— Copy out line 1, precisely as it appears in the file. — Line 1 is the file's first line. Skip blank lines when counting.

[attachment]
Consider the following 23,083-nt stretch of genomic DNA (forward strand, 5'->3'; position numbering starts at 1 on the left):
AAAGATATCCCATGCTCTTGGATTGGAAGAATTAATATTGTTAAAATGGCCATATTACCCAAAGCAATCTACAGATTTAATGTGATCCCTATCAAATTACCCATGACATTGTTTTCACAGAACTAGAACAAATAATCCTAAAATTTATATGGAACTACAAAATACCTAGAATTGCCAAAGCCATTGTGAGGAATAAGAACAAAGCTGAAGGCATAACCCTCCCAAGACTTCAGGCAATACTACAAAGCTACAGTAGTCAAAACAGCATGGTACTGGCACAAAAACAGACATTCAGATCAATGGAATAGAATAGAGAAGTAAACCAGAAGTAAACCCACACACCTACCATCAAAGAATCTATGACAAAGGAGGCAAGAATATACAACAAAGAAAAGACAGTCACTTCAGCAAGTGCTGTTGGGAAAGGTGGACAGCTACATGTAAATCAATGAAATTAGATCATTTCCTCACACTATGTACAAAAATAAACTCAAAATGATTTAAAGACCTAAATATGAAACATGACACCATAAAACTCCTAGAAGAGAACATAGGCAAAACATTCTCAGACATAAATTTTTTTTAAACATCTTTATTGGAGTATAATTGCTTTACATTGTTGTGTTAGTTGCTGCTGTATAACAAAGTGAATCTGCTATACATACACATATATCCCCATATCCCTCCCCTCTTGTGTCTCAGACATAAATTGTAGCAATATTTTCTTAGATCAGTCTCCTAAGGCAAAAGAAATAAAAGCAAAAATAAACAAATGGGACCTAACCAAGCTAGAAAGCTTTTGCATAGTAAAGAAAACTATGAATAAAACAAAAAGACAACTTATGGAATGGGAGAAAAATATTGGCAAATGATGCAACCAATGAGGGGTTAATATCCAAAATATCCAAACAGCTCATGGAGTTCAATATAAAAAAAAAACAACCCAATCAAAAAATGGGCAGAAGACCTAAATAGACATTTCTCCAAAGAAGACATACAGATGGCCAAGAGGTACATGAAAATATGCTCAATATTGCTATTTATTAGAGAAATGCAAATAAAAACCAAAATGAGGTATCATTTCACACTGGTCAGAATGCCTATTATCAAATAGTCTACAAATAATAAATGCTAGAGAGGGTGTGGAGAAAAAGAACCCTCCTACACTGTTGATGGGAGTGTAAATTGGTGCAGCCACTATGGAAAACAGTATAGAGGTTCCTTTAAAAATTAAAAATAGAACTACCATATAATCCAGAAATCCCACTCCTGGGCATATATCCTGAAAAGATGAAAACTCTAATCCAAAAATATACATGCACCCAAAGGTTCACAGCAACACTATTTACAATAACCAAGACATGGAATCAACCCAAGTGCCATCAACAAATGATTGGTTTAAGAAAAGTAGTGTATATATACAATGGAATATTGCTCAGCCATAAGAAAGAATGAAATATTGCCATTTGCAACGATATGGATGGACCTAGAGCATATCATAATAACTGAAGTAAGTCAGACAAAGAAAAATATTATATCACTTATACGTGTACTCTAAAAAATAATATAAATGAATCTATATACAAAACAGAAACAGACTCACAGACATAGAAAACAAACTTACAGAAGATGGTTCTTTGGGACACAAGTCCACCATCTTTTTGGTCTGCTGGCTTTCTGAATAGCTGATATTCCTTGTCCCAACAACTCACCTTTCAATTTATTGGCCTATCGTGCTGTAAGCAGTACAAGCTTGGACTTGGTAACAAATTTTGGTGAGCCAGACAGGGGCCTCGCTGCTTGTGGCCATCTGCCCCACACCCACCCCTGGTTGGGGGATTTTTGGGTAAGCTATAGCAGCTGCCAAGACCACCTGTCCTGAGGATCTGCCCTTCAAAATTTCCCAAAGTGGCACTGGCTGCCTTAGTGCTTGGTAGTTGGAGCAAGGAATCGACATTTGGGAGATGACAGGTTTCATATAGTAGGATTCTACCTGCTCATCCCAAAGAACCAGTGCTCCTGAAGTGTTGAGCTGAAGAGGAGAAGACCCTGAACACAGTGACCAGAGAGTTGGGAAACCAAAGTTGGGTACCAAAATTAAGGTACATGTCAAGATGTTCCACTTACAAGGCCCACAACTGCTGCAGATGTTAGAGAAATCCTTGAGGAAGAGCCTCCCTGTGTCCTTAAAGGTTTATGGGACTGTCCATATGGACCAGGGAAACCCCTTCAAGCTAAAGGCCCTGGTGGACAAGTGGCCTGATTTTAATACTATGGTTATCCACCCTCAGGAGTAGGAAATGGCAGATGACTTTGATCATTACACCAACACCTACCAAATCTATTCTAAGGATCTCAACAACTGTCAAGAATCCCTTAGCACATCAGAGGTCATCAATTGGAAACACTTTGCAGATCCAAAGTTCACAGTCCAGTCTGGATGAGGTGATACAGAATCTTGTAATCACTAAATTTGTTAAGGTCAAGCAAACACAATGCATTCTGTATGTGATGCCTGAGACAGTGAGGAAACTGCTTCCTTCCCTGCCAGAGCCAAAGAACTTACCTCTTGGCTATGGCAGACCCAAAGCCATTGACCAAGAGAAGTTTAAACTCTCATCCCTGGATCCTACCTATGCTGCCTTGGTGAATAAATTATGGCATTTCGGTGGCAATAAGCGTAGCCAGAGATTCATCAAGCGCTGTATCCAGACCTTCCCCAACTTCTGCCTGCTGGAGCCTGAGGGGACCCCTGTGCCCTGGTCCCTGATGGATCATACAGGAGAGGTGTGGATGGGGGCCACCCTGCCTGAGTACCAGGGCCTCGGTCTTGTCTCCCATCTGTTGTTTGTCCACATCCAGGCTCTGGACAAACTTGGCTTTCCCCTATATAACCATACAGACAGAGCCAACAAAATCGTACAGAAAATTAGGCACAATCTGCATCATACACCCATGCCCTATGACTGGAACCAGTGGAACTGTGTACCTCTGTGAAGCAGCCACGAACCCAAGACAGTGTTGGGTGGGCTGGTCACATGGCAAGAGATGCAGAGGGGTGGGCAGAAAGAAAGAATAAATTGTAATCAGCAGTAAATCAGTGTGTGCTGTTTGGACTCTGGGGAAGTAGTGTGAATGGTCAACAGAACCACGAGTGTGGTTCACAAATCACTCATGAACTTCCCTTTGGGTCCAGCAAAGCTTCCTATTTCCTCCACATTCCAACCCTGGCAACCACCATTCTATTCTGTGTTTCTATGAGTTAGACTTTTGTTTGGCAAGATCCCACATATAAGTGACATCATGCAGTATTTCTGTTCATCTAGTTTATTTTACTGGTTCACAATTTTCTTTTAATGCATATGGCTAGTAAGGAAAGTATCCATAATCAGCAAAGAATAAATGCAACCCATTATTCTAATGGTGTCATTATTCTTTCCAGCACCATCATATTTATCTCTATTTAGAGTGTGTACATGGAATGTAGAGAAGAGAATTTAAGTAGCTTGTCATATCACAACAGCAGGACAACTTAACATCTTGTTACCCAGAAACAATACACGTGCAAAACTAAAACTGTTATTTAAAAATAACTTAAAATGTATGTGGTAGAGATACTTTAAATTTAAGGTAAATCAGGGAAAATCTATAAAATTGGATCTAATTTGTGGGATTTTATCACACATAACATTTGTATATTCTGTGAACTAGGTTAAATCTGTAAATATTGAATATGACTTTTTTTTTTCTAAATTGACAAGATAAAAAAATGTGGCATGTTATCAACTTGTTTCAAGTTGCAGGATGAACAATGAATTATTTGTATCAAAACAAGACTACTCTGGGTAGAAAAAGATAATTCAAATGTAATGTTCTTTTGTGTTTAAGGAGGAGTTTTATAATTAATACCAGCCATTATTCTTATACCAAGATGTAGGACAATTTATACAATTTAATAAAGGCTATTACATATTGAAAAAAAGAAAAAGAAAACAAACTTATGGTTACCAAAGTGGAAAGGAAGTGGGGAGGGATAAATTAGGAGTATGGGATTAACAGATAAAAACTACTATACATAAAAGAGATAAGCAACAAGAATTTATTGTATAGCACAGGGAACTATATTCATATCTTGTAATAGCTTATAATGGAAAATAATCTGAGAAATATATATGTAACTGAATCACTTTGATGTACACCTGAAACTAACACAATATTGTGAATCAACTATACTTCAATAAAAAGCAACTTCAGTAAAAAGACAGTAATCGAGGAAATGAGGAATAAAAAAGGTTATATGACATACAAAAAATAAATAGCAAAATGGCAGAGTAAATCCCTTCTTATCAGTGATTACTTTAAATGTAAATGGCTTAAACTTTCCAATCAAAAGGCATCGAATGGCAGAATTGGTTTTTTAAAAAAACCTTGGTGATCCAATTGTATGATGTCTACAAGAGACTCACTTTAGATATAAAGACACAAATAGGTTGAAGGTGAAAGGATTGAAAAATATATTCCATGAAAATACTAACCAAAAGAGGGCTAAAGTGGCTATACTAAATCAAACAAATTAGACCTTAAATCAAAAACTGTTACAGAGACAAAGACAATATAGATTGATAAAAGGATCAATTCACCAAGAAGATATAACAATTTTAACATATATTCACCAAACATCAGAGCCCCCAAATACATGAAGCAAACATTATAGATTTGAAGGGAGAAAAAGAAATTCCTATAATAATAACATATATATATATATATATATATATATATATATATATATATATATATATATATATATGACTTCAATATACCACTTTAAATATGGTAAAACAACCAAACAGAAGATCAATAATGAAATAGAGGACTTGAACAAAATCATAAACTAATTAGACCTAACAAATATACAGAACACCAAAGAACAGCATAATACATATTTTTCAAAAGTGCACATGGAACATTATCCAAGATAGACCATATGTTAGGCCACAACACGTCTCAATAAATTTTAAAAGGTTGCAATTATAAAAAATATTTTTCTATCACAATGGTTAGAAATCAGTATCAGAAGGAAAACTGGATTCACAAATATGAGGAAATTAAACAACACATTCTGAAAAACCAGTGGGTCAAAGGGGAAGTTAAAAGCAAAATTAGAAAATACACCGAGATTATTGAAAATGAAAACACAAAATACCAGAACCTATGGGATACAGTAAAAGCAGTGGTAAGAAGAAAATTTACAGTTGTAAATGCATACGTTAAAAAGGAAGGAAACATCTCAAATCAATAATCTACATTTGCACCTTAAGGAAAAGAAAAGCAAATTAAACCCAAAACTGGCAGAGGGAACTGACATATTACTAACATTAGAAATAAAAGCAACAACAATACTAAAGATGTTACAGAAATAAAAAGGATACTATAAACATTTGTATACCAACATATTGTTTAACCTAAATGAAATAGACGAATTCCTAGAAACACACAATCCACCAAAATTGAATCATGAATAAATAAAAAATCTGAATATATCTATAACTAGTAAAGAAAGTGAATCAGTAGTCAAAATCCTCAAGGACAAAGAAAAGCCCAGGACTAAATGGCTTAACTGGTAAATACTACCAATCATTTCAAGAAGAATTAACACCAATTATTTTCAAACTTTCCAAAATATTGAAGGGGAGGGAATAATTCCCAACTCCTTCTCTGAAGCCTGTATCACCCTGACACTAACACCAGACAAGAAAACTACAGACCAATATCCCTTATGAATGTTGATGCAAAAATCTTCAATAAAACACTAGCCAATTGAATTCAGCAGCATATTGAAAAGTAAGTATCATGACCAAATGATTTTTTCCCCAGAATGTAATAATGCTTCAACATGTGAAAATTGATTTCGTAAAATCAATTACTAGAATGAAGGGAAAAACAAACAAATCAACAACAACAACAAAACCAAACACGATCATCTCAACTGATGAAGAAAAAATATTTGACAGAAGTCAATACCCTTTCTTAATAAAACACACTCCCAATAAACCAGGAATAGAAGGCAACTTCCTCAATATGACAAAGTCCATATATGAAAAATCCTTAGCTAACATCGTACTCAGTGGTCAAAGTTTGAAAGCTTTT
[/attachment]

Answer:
Consider the following 23,083-nt stretch of genomic DNA (forward strand, 5'->3'; position numbering starts at 1 on the left):